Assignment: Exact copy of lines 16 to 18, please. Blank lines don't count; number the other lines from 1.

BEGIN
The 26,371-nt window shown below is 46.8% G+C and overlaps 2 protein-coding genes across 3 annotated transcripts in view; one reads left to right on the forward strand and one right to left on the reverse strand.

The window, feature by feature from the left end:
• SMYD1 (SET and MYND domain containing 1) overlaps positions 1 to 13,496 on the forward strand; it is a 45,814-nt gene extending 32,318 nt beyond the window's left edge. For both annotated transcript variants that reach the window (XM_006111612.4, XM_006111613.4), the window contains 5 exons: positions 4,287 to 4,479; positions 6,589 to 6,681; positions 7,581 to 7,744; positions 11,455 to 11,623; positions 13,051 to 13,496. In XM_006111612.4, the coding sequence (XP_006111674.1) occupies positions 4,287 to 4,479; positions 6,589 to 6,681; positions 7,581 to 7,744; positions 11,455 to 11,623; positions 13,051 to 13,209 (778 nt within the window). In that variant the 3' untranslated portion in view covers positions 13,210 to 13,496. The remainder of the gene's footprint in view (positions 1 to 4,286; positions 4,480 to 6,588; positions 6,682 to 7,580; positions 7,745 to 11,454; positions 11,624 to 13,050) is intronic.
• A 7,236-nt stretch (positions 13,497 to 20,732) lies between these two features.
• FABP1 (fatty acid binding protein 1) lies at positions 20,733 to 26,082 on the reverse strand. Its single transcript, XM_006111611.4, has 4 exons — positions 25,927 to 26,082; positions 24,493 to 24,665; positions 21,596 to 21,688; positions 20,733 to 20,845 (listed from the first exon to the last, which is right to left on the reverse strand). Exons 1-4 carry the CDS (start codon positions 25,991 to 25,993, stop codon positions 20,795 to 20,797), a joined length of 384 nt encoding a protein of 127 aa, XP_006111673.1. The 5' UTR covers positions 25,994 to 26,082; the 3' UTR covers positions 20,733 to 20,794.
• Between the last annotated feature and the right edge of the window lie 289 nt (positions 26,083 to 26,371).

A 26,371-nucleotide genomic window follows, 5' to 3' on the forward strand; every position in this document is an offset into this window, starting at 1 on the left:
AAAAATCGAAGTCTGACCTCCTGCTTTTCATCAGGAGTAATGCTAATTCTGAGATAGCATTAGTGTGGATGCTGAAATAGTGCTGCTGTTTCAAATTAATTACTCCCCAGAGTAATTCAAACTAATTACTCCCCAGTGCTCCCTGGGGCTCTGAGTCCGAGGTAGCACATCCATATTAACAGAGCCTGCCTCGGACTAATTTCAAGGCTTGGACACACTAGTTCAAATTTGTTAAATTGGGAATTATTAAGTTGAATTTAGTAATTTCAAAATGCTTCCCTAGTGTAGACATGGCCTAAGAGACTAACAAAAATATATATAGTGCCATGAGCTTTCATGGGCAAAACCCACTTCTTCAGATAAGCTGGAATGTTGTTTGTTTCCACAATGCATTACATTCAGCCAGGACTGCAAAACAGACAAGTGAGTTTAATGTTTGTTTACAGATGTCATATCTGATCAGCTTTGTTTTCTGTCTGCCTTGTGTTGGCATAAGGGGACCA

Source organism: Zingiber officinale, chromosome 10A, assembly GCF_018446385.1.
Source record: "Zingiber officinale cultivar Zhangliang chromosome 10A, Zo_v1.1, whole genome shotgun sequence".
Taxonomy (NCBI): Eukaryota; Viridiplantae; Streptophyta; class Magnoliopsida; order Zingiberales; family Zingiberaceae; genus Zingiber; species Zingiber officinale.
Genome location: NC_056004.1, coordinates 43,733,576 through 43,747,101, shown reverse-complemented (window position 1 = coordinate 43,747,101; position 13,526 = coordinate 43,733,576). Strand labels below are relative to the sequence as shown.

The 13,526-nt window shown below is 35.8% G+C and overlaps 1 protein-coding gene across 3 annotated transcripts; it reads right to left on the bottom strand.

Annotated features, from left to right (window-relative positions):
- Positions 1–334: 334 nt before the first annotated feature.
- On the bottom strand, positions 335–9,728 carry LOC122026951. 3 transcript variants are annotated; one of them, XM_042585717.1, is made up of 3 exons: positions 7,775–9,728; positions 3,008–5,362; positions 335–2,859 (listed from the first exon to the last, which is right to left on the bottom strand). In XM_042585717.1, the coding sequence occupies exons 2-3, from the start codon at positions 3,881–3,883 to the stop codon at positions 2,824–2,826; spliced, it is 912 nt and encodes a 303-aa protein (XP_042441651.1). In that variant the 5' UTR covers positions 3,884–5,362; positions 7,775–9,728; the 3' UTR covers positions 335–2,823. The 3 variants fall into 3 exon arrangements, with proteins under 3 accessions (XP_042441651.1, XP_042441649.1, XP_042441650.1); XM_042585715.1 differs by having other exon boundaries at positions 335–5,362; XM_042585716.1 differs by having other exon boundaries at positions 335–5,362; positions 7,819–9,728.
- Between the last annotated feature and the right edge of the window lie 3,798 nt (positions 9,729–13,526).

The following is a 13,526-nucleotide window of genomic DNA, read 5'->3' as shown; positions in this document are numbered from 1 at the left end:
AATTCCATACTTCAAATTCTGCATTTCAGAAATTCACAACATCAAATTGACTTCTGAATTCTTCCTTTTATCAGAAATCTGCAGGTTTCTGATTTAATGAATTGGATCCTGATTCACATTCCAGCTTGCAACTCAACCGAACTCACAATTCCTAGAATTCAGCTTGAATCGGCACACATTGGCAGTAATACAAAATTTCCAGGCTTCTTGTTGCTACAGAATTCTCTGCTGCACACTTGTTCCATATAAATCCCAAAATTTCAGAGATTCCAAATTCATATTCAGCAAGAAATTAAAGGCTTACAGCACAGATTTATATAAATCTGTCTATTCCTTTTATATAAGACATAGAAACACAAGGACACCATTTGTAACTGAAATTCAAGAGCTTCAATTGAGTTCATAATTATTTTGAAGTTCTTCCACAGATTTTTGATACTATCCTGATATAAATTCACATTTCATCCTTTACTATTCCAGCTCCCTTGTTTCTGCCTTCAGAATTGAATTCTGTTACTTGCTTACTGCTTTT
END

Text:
- On the bottom strand, positions 335–9,728 carry LOC122026951. 3 transcript variants are annotated; one of them, XM_042585717.1, is made up of 3 exons: positions 7,775–9,728; positions 3,008–5,362; positions 335–2,859 (listed from the first exon to the last, which is right to left on the bottom strand). In XM_042585717.1, the coding sequence occupies exons 2-3, from the start codon at positions 3,881–3,883 to the stop codon at positions 2,824–2,826; spliced, it is 912 nt and encodes a 303-aa protein (XP_042441651.1). In that variant the 5' UTR covers positions 3,884–5,362; positions 7,775–9,728; the 3' UTR covers positions 335–2,823. The 3 variants fall into 3 exon arrangements, with proteins under 3 accessions (XP_042441651.1, XP_042441649.1, XP_042441650.1); XM_042585715.1 differs by having other exon boundaries at positions 335–5,362; XM_042585716.1 differs by having other exon boundaries at positions 335–5,362; positions 7,819–9,728.
- Between the last annotated feature and the right edge of the window lie 3,798 nt (positions 9,729–13,526).

The following is a 13,526-nucleotide window of genomic DNA, read 5'->3' as shown; positions in this document are numbered from 1 at the left end: